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Four short links: 29 May 2014

Four short links: 29 May 2014

Modern Software Development, Internet Trends, Software Ethics, and Open Government Data

  1. Beyond the Stack (Mike Loukides) — tools and processes to support software developers who are as massively distributed as the code they build.
  2. Mary Meeker’s Internet Trends 2014 (PDF) — the changes on slide 34 are interesting: usage moving away from G+/Facebook-style omniblather creepware and towards phonebook-based chat apps.
  3. Introduction to Software Engineering Ethics (PDF) — amazing set of provocative questions and scenarios for software engineers about the decisions they made and consequences of their actions. From a course in ethics from SCU.
  4. Open Government Data Online: Impenetrable (Guardian) — Too much knowledge gets trapped in multi-page pdf files that are slow to download (especially in low-bandwidth areas), costly to print, and unavailable for computer analysis until someone manually or automatically extracts the raw data.
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Four short links: 3 April 2014

Four short links: 3 April 2014

Github for Data, Open Laptop, Crowdsourced Analysis, and Open Source Scraping

  1. dat — github-like tool for data, still v. early. It’s overdue. (via Nelson Minar)
  2. Novena Open Laptop — Bunnie Huang’s laptop goes on sale.
  3. Crowd Forecasting (NPR) — How is it possible that a group of average citizens doing Google searches in their suburban town homes can outpredict members of the United States intelligence community with access to classified information?
  4. Portia — open source visual web scraping tool.
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Four short links: 1 April 2014

Four short links: 1 April 2014

Unimaginative Vehicular Connectivity, Data Journalism, VR and Gender, and Open Data Justice

  1. Connected for a Purpose (Jim Stogdill) — At a recent conference, an executive at a major auto manufacturer described his company’s efforts to digitize their line-up like this: “We’re basically wrapping a two-ton car around an iPad. Eloquent critique of the Internet of Shallow Things.
  2. Why Nate Silver Can’t Explain It AllData extrapolation is a very impressive trick when performed with skill and grace, like ice sculpting or analytical philosophy, but it doesn’t come equipped with the humility we should demand from our writers. Would be a shame for Nate Silver to become Malcolm Gladwell: nice stories but they don’t really hold up.
  3. Gender and VR (danah boyd) — Although there was variability across the board, biological men were significantly more likely to prioritize motion parallax. Biological women relied more heavily on shape-from-shading. In other words, men are more likely to use the cues that 3D virtual reality systems relied on. Great article, especially notable for there are more sex hormones on the retina than in anywhere else in the body except for the gonads.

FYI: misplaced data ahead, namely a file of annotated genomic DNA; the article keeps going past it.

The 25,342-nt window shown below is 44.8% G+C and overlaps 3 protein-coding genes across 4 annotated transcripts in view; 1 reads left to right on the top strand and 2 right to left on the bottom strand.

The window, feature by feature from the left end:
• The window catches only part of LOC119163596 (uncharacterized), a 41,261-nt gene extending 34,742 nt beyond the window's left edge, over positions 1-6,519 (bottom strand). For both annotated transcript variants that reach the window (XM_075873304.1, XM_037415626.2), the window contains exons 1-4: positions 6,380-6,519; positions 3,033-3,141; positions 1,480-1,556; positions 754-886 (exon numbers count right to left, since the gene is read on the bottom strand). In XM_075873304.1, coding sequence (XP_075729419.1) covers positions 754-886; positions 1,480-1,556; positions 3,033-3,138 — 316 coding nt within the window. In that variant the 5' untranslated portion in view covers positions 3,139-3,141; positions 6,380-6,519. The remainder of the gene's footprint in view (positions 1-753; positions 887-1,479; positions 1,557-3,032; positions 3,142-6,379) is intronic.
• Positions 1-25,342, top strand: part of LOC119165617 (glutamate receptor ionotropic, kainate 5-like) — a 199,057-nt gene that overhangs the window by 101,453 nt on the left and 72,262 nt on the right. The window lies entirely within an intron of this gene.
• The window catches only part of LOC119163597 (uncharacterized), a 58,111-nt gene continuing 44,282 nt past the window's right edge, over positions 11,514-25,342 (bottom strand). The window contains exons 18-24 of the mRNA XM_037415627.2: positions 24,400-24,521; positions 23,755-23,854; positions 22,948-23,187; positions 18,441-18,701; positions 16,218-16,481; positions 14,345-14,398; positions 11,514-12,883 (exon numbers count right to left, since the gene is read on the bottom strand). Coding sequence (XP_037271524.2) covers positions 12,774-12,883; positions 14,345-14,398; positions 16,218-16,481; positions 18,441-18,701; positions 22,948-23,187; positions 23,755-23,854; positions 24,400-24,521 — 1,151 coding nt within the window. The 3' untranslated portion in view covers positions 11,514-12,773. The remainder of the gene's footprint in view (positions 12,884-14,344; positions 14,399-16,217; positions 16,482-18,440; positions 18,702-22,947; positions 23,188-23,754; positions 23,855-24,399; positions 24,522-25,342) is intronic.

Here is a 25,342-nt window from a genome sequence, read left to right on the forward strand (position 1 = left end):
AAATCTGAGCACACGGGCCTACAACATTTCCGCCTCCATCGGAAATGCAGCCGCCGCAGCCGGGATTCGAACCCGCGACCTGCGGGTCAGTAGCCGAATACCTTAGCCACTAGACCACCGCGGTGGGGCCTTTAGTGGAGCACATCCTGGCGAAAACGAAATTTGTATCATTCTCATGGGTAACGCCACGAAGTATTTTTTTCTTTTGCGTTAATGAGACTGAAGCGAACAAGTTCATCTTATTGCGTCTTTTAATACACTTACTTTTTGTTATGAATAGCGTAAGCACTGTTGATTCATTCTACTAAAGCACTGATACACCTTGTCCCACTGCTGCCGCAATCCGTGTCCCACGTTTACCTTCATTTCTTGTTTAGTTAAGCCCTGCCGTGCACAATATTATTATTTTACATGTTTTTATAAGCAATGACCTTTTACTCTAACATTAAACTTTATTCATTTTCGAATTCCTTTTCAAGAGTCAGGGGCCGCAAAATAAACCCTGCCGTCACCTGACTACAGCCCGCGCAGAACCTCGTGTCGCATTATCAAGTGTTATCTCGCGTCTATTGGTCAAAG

4. Even The Innocent Should Worry About Sex Offender Apps (Quartz) — And when data becomes compressed by third parties, when it gets flattened out into one single data stream, your present and your past collide with potentially huge ramifications for your future. When it comes to personal data—of any kind—we not only need to consider what it will be used for but how that data will be represented, and what such representation might mean for us and others. Data policies are like justice systems: either you suffer a few innocent people being wrongly condemned (bad uses of open data0, or your system permits some wrongdoers to escape (mould grows in the dark).
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Four short links: 27 March 2014

Four short links: 27 March 2014

Understanding Image Processing, Sharing Data, Fixing Bad Science, and Delightful Dashboard

  1. 2D Image Post-Processing Techniques and Algorithms (DIY Drones) — understanding how automated image matching and processing tools work means you can also get a better understanding how to shoot your images and what to prevent to get good matches.
  2. Scientists Need to Learn to Sharedespite science’s reputation for rigor, sloppiness is a substantial problem in some fields. You’re much more likely to check your work and follow best data-handling practices when you know someone is going to run your code and parse your data.
  3. METRICSMeta-Research Innovation Center at Stanford. John Ioannidis has a posse: connecting researchers into weak science, running conferences, creating a “journal watch”, and engaging policy makers. (says The Economist)
  4. Grafana — elegant dashboard for graphite (the realtime data graphing engine).
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Open data can drive partnerships with government

An exploration of themes in Joel Gurin's book Open Data Now.

As governments and businesses — and increasingly, all of us who are Internet-connected — release data out in the open, we come closer to resolving the tiresomely famous and perplexing quote from Stewart Brand: “Information wants to be free. Information also wants to be expensive.” Open data brings home to us how much free information is available and how productive it is in its free state, but one subterranean thread I found in Joel Gurin’s book Open Data Now highlights an important point: information is very expensive.

In this article, I’ll explore a few themes that piqued my interest in Gurin’s book: the value of open data, the expense it entails, the questions of how much we can use and trust it, and the role the general public and the private sector play in bringing us data’s benefits. This is not meant to be a summary or a review of Gurin’s book; it is an exploration of themes that interest me, inspired by my reading of Gurin.

Open, trustworthy, and useful

“Open data” occupies hierarchies of usefulness. One way of describing its usefulness is the structure of its presentation, as Gurin and others such as Tim Berners-Lee have pointed out. Much data is still fairly unstructured, like the reviews and social media status postings that people generate by the millions and that are funneled into eager consumption by marketing analysts. Some data is more structured, existing as tables. And finally, a tiny fragment can be reached through the RESTful APIs supported by libraries in every modern programming language. Read more…